“Never has there been such a dark period as this,” said Ayse Yildirim, a Cumhuriyet columnist, who found out by accident that criminal charges had been lodged against her for reporting on a Kurdish baby killed by a police bullet at a protest.
In addition to Mr. Dundar and the 11 Cumhuriyet staff members in jail, the paper’s employees are fending off an estimated 100 other criminal cases against them on a variety of charges, such as offending Turkishness, the president or local officials; terrorism; and membership in the PKK.
“Now even publishing a not-nice picture of Erdogan would be trouble,” said one prominent journalist, who spoke only on condition of anonymity because she feared she would be arrested, as many of her colleagues have been. “Now we even have ministers calling us and saying, ‘Why did you run that picture of me? I don’t like the way it looks,’ ” she said.
Some of the most virulent attacks on independent-minded journalists have come from journalists in the pro-Erdogan press who are known by their colleagues as “hit men.” First they attack the target by name, then personally lobby with intimidated media owners or the government to have the person fired or jailed.
The most notorious — and effective — of such hit men is a television commentator and social media activist named Cem Kucuk, a nationalist who many journalists say is really a government operative. When a New York Times journalist telephoned to arrange an interview with him, his colleagues said he could more easily be reached at the president’s office.
Mr. Kucuk laughed about that comment, saying, “No, no, I’m very close to Erdogan.” He denied he was a presidential employee, but made no apologies for advocating the jailing of journalists he views as “traitors” and supporters of terrorists.
“I don’t care what they call me,” he said. “In all of Turkey, people like me.” As for the spectacle of so many Turkish journalists behind bars, he said, “They deserve it.”
He said that Western countries had also jailed journalists, citing examples like the former New York Times reporter Judith Miller, jailed for refusing to reveal a source, and employees of the British tabloid News of the World, jailed for telephone hacking and the bribery of police officers.
Recently, a wiretap of a phone call between Mr. Erdogan and Erdogan Demiroren, the owner of the Milliyet newspaper, was posted on YouTube. In it, Mr. Demiroren is heard apologizing for the paper’s publication of leaked minutes of a secret meeting between Kurdish leaders who were discussing peace negotiations that have since been abandoned.
Mr. Demiroren says to the president, “Did I upset you, boss?” As Mr. Erdogan berates him, the paper’s owner begins weeping as he apologizes and promises to find out who leaked the documents to his paper. Mr. Erdogan denounces “this disgraceful, dishonest, vile man who puts a headline and wants to sabotage this process.” No one has challenged the tape’s authenticity.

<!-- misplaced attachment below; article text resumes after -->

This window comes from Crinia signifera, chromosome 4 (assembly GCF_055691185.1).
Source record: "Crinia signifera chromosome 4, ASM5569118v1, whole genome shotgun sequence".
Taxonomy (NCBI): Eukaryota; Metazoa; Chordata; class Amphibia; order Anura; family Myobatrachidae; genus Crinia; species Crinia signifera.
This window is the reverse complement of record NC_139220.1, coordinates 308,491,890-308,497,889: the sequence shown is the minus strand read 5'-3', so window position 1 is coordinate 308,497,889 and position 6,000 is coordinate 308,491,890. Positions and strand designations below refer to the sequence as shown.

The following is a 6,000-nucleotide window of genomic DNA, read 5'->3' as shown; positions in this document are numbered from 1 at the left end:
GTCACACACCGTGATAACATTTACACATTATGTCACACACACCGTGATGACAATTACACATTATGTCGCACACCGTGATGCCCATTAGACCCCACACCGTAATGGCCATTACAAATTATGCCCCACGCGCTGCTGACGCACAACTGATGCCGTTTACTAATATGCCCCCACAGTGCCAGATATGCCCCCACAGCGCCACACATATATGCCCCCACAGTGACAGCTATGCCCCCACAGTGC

There have been efforts at solidarity among some journalists. When the Kurdish daily Ozgur Gundem was under attack, prominent journalists from many other publications took turns guest editing it, one each day. A hundred did so, and 50 of them were hit with criminal charges, accused of various terrorism offenses for what the paper published the next day.
Mr. Kucuk said it would not be necessary for Turkey’s remaining big newspapers to be shut down, as so many other outlets have been, because they had been brought to heel. The foundation that owns Cumhuriyet, he predicted, would soon be taken over by a group of hard-liners more friendly to the president.
“I can foresee things,” he said. “In the last three years, I am the only journalist whose writings became the truth.”
The other surviving major daily papers are widely seen as beginning to pull their punches under immense pressure, including Milliyet and also Hurriyet, the country’s most distinguished daily. The government hit that newspaper with a huge tax fine in 2009, and Hurriyet has paid hundreds of millions of dollars toward it since then.
In an email, Hurriyet’s editor in chief, Sedat Ergin, insisted that the paper has maintained its editorial integrity. “Hurriyet will continue to honor its commitment to independent journalism despite all the hardships this might entail,” he said.
Mr. Kucuk, meanwhile, is reveling in the influence that he suggests his closeness to the president offers him.
“In the media now, it’s me and some of my friends like me, we managed to prevail over them,” Mr. Kucuk added. “For example, now I have the power to make Hurriyet do what I want it to do. Now, we are ruling the country, we are ruling the people.”
For his part, Mr. Ergin, the Hurriyet editor, called Mr. Kucuk’s claim “totally nonsense.”
Source: New York Tımes